3 Essential Tips for Writing Semi-Autobiographical Screenplays

3 Essential Tips for Writing Semi-Autobiographical Screenplays

Mark Tapio Kines is the author of Screenwriting Fundamentals, an online course on Lynda.com.
He has written and directed two features, and is the first filmmaker to
ever use crowdfunding to finance his work. Mark can be reached at his
production company’s site,

I’ve read a lot of spec screenplays over the years. Often,
after I’ve finished reading, I’ll ask the writer, “Did this story actually
happen to you?” Their eyes will light up, impressed by my apparent powers of
perception, and they will excitedly say, “Why, yes, it did!” Then I tell them that it’s usually not a good thing to hear
this question.

Here’s why: A lot of writers, whether they’re first-timers
or seasoned veterans, fall into the same traps when dramatizing their own
personal experiences. In many cases, they will wind up sacrificing a good
dramatic narrative in honor of What Really Happened, or they will treat their
protagonists – i.e. their alter egos – far too reverently.
 As a good chunk of my own first feature “Foreign Correspondents,” was semi-autobiographical, I’ve been there. Allow me to share some tips:

1. The Cardinal Rule:
Never Write a Screenplay Right After You’ve Been Dumped.
You may laugh, but I’ve read enough “break-up scripts” to
conclude that this is a problem of epidemic proportions.

We all get emotional when a relationship goes south. During
these times, it’s easy to believe that our gut-wrenching arguments and/or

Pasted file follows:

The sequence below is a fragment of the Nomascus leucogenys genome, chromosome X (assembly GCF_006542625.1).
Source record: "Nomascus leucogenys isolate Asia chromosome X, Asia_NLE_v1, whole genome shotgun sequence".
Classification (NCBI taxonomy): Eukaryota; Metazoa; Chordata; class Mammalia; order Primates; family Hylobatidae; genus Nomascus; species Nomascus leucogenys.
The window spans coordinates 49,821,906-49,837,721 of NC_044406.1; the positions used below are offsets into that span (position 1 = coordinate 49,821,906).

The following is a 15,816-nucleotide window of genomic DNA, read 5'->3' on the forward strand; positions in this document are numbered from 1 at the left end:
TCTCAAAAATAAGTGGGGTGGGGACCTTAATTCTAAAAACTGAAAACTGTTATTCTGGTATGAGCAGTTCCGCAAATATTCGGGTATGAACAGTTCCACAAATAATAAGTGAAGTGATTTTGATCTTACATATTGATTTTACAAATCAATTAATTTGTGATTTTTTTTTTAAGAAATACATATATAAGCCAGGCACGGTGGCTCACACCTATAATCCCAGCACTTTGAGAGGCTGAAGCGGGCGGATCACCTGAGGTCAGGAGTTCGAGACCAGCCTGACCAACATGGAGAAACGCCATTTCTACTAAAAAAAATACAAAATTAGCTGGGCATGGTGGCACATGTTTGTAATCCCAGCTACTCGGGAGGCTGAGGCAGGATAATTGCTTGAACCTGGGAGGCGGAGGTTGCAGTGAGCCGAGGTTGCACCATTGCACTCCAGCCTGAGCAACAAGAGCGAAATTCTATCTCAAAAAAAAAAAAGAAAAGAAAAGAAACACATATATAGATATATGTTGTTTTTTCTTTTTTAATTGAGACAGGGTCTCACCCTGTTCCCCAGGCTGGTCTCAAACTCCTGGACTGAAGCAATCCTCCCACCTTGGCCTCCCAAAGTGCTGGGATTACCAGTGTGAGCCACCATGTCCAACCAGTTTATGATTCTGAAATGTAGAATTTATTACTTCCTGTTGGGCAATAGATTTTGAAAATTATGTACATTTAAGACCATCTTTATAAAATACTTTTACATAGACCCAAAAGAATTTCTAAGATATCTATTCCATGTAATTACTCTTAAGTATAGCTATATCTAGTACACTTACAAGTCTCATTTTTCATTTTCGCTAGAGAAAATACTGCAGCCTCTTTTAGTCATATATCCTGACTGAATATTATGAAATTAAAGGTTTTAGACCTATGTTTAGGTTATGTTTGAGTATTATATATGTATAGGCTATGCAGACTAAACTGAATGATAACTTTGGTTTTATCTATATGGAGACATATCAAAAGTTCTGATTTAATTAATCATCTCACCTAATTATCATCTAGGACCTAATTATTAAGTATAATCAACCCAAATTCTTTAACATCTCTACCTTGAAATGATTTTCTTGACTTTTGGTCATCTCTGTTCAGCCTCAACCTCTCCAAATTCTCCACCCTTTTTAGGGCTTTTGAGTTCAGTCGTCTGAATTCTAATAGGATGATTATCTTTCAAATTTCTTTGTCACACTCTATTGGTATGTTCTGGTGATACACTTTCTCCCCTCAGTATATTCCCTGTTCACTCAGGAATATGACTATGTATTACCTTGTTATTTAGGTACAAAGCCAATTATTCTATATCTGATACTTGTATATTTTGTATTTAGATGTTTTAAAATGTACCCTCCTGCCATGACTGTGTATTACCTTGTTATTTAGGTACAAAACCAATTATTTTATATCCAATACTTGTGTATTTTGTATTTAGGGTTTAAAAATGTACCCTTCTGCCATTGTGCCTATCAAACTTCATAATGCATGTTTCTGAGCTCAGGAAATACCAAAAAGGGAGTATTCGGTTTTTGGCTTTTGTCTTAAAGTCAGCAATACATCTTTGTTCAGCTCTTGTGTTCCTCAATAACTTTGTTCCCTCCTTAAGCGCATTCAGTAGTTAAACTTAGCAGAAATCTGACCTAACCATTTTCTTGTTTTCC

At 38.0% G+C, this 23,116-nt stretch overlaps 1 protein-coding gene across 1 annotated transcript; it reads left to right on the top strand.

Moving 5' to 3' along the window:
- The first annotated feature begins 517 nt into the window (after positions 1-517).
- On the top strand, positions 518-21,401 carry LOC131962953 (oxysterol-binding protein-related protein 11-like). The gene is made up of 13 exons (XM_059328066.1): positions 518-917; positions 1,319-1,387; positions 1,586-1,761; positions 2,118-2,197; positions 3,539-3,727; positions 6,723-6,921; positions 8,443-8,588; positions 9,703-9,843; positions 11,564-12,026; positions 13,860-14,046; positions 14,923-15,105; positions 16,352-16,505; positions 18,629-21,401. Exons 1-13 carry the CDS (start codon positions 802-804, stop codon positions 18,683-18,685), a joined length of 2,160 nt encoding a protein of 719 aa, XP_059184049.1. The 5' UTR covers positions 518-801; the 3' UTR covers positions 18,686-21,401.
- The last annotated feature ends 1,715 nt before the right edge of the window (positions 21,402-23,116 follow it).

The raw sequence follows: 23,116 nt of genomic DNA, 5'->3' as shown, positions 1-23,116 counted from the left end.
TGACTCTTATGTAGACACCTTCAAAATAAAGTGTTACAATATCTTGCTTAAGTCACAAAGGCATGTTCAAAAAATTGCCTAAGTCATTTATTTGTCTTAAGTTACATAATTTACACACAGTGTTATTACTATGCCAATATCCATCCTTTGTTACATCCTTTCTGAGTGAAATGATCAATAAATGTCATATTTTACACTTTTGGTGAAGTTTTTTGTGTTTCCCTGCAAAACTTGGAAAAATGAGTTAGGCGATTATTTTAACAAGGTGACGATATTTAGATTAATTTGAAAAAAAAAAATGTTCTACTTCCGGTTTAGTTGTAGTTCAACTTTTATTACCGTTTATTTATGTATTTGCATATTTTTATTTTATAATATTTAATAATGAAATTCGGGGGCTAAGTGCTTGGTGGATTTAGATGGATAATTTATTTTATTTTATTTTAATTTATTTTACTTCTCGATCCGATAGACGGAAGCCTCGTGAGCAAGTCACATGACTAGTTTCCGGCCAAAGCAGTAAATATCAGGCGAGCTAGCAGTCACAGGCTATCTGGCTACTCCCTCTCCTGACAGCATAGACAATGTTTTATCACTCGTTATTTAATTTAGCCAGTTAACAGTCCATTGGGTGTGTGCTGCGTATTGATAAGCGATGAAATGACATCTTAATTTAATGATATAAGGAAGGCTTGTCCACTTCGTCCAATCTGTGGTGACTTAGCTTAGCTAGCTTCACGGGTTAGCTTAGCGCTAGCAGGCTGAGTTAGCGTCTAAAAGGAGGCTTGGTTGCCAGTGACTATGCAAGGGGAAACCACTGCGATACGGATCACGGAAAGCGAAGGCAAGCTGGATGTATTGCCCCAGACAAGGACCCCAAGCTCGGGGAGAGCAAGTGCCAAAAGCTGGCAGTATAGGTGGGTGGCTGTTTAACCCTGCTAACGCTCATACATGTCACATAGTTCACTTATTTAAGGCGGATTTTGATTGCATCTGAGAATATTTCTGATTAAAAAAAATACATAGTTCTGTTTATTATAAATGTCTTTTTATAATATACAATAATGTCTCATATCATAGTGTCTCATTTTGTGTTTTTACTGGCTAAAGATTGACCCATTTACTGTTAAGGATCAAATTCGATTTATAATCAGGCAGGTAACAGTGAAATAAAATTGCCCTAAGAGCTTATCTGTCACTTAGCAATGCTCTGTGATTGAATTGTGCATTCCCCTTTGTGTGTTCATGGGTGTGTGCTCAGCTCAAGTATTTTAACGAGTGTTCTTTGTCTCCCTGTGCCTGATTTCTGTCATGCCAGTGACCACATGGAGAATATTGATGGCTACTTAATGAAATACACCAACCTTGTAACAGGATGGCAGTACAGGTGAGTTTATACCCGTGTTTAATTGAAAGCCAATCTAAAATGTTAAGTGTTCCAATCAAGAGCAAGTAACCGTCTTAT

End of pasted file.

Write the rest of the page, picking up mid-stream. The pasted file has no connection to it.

imaginary conversations with our exes will make for some powerful dialogue. 

while heartbreak in the form of a 4-minute love song can have universal appeal,
when it’s stretched out into a 120-minute film it can come across as
self-indulgent, to say the least.
You might say, “But I can name lots of great break-up
movies! Annie Hall, (500) Days
of Summer, Eternal Sunshine of the Spotless Mind…”
 But those films surrounded their sad sack protagonists with cutting
humor, unusual structures, and plenty of cinematic fun-and-games. 
The break-up scripts I’m warning you about are all angst and no fun. All navel-gazing and no momentum. All passion and no story. If you’ve had your heart stepped on and you want to work out your feelings, then go ahead, write your break-up script, then stick it in a drawer. A year later, if you still think your story is solid – and not because you’re still hung up on your ex – then you can get serious about showing it to people. Otherwise, move on.
2. Find Ways to Distance Yourself from Your Protagonist.